Microdosing, or the use of sub-perceptual doses of psilocybin for extended periods of time, has emerged as a new facet of clinical psychology research. Sub-perceptual means that the dosage of psilocybin consumed is not perceptually noticeable nor strong enough to cause the visual hallucinations typically associated with magic mushrooms. Usually, individuals who microdose take about 100-300 milligrams of dried mushrooms or mushroom pills, which is about 10% of a standard dose.6 There are many different regimens for these pills, such as taking one small dose daily or a larger dose weekly. Controlled studies have revealed that psilocybin has the potential to reduce depression symptom severity, including in people with treatment-resistant depression (cases in which typical antidepressant treatments do not improve depressive symptoms). For example, a recent Phase 2, double-blind trial revealed that a single 25 mg dose of psilocybin coupled with psychotherapy significantly lowered depressive symptoms over a few weeks as patients reported having an improved outlook on life.7 This particular clinical trial was run by the company COMPASS Pathways, in hopes of securing FDA regulatory approval for psilocybin pills by 2025.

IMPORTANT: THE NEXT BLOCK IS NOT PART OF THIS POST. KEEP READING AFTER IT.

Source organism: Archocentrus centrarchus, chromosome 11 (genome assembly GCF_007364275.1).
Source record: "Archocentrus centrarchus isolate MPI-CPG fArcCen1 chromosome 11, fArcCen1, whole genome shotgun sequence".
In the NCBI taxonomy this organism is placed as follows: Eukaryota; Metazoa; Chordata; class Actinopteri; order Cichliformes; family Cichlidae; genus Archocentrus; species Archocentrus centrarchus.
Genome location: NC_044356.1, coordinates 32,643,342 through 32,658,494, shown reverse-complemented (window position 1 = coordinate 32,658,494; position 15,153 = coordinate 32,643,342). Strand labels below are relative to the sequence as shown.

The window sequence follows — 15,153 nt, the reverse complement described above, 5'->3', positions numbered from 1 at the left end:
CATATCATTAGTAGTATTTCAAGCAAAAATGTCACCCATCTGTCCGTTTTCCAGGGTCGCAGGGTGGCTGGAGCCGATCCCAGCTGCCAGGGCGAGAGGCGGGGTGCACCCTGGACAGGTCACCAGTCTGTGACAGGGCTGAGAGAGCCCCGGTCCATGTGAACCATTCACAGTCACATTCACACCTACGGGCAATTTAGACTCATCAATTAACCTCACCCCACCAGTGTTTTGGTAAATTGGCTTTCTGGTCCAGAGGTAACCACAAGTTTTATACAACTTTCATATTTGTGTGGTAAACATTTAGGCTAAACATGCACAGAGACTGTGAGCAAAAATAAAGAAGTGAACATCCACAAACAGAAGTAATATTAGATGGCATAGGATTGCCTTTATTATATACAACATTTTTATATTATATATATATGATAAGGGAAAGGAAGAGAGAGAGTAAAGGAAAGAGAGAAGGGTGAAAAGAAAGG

Individual case studies have also suggested the efficacy of using mushrooms to combat depression. In a case study presented by psychiatrist Dr. Ashley Lyons at Rocky Mountain University, a forty-three year old man was diagnosed with treatment-resistant major depressive disorder (MDD) after failing to positively respond to numerous rounds of medicine and therapy. However, after the patient started self-administering small doses of psilocybin, he experienced immense improvement in his MDD symptoms. Such symptomatic remedies included improvements in sleep patterns, persistent fatigue, daily focus, and feelings of worthlessness.8